Coloring My World With Natural Dyes

Most people make the wrong assumption that my favorite color is pink.  I recall gifts of pastel pink sewing kits, pens with roses, and bright pink purses.  I guess this is my own fault since I’m not afraid to broadcast my love of Hello Kitty.  Most of the time I’m told it’s because of my quiet, sweet nature, an image that becomes tarnished once I begin to voice my quirky thoughts with an occasional sailor mouth.  My close friends know I love purple, I’m not afraid to blast Jay-Z in my car (an ex would only listen to it when he wanted me to drive faster), and when I swear, it’s not an unexpected response.  Unexpected is the theme for my previous week.  Recovering from an intestinal infection requires me to rest and do nothing, something I hate hear as much as my unanticipated diagnosis.  Still, it doesn’t stop me from joining the Run by Rural Innovation Fellows in our experiments with natural dyes in the kitchen of our host mother, Mary Carmen.  Armed with loads of research from various websites, we ‘re ready to take on any unforeseen colors that might splash before our eyes.

Dyes

After multiple combinations of vegetables and fruits including red cabbage, beets, and prickly pear (a fruit commonly found on the ends of cacti) with lemon and baking soda, we end up with various pinks, purples, and yellows.  On some of our grand experiments, Mary Carmen’s advice to add more lemon produces the brilliant colors we seek.  Experience is always the best information source, not the World Wide Web.  On the internet we see pictures of colors in small cups and bowls, but it doesn’t prepare us for the curiosity sinking in as we peer at our concoctions.  A deep purple from Maiz Morado (a purple corn used to make the drink Chicha Morada) is striking, but we feel it’s disappointment when the purple is easily faded during sun and water tests.  A vibrant blue from red cabbage and baking soda fades to a vibrant green we all admire, but it shows its real colors later when it fully dries and transforms to a mustard yellow.  Upon seeing the faint pink water of prickly pear we overlook it’s possibilities, but we see its potential amongst our colorful swatches.  In true underdog fashion prickly pear survives or surpasses the other swatches in our color fastness test with, well, flying colors.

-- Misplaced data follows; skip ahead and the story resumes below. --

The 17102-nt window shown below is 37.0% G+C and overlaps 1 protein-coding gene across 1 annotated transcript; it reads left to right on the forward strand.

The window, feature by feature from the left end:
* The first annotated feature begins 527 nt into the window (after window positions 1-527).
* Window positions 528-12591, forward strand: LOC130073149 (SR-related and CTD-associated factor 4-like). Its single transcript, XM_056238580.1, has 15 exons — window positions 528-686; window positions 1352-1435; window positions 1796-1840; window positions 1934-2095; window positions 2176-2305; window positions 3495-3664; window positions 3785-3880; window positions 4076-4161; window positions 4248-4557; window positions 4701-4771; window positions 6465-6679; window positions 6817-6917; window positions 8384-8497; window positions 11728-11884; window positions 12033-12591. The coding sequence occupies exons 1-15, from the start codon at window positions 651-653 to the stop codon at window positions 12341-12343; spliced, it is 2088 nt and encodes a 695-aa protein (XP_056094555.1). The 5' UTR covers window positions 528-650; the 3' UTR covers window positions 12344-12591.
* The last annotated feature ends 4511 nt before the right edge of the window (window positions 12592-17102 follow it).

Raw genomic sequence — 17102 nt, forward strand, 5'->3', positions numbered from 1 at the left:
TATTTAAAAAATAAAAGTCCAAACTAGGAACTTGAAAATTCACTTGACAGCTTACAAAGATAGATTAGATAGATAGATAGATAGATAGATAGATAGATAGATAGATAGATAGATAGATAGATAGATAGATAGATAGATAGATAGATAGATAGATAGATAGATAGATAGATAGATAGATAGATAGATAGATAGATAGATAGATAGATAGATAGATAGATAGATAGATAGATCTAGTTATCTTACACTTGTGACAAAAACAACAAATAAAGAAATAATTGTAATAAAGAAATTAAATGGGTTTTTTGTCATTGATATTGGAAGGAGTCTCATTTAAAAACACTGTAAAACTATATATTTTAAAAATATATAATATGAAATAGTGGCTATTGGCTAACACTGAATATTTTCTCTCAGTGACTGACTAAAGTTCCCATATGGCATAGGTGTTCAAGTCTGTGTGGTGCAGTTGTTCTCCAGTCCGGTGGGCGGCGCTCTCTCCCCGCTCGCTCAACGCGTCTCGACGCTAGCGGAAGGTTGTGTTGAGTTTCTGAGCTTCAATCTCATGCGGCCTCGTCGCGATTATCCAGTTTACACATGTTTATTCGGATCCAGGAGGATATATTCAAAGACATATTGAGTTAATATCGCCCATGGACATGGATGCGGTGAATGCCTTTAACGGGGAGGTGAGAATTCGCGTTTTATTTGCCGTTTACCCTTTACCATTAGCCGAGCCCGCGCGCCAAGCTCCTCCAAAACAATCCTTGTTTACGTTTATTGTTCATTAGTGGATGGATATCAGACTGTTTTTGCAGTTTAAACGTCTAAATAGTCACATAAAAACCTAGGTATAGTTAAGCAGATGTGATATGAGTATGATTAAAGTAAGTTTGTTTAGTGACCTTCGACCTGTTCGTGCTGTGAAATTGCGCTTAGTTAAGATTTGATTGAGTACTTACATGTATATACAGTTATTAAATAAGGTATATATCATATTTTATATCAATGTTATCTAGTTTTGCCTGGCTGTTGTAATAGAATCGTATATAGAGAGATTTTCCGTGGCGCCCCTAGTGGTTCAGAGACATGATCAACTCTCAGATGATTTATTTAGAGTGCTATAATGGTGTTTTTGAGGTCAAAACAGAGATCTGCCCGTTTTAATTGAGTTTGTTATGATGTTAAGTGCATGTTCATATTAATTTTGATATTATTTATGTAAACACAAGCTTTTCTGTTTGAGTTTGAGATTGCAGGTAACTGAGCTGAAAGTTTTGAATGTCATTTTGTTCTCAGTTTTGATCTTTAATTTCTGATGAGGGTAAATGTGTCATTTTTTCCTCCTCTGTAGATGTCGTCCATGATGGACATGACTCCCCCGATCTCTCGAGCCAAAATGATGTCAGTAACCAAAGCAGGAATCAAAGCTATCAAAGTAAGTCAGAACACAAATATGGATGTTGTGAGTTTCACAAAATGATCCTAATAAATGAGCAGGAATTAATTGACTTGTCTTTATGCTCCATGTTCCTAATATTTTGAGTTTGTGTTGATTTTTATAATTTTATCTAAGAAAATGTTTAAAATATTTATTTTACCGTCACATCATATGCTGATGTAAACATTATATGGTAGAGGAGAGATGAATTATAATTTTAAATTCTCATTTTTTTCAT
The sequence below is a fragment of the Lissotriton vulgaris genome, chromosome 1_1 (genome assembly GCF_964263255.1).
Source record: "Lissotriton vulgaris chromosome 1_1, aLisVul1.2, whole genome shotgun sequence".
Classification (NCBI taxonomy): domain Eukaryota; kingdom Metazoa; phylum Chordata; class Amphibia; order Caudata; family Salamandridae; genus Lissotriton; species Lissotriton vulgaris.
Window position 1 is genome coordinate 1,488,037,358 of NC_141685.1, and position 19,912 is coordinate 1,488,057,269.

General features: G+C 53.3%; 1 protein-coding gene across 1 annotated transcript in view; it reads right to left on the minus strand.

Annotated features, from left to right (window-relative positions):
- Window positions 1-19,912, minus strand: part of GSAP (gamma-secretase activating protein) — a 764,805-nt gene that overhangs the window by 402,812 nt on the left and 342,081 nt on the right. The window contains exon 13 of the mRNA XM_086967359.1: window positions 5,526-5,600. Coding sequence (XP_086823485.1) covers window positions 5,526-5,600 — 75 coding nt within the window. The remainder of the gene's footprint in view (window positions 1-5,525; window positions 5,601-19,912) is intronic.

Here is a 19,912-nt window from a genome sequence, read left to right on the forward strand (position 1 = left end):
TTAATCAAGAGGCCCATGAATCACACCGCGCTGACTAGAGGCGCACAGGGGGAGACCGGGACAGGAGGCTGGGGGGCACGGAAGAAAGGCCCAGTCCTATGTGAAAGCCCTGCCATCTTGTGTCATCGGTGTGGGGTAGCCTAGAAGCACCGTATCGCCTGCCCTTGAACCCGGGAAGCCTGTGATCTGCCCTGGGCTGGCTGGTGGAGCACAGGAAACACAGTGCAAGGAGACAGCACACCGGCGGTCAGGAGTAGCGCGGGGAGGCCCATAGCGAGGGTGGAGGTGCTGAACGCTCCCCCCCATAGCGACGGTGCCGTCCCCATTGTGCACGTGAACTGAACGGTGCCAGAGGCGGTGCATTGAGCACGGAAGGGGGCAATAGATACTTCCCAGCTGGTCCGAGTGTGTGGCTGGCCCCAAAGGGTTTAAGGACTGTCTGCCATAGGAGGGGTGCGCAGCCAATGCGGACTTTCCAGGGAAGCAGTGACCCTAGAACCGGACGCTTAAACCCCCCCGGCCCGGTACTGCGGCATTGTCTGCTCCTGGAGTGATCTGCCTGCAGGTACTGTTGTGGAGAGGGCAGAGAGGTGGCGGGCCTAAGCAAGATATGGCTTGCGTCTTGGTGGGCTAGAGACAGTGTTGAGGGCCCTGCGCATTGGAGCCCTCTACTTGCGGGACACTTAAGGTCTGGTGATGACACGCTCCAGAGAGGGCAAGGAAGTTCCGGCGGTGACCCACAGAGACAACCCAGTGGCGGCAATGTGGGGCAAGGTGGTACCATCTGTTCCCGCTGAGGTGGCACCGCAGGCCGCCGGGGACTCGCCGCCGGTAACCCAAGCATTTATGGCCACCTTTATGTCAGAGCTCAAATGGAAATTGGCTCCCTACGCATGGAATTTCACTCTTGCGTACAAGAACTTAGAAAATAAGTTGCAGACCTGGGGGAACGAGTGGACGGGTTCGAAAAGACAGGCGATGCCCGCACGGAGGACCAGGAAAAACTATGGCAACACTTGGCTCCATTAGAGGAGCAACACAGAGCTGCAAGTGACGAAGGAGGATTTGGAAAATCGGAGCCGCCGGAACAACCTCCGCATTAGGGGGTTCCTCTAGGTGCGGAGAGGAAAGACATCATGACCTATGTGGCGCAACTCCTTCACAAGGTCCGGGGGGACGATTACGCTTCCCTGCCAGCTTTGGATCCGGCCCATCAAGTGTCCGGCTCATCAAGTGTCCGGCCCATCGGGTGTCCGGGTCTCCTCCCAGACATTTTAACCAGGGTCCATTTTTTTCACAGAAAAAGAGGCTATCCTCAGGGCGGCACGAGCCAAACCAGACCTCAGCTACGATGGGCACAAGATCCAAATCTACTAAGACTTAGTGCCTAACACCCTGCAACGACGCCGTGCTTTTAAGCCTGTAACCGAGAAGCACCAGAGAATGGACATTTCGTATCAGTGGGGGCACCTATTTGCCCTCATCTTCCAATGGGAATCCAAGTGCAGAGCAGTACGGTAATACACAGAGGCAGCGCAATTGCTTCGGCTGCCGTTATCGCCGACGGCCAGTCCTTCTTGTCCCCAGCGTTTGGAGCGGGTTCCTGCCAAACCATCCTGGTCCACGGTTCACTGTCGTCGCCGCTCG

Maybe I’ve been wrong about pink this whole time.  After all, Pink is the name of a famous pop singer, a Victoria’s Secret lingerie line, and a cartoon panther.  I’ve always admired the underdog and find myself in the same place, working hard to voice my work and thoughts when others thought I was quiet and unassuming.  When asked what I want, I often don’t know what to say or shrug my shoulders, confessing I hadn’t really thought about it.  Although I need time to think about it, I am beginning to see I can no longer sit and wait around for what I want.  Most of the time I’m still figuring it out, like our natural dye experiments.  In order to figure out what I want, I’ll have to continue playing with and mixing ingredients until I get just the right formula.  I’ve felt the answer is just on the horizon, but I’m beginning to see I’m the one who has to actively take the steps to reach it.  It may take time for me to be comfortable voicing my opinions, but now is the time for me to discover the ingredients to color my world.

Trash

Looking in a trash bag of our leftover ingredients, I peer into the contents and see more than waste.  Like the prickly pear, it is put aside for only being basura, the Spanish word for trash.  Maybe this mess is what resides in my stomach.  Amused at this thought, I continue to search this collection of scraps hoping to uncover some truth.  The deep purples of red cabbage and yellow and light green of lemon rinds create a unique arrangement of vibrant and playful colors.  It seems my coloring is just beginning.

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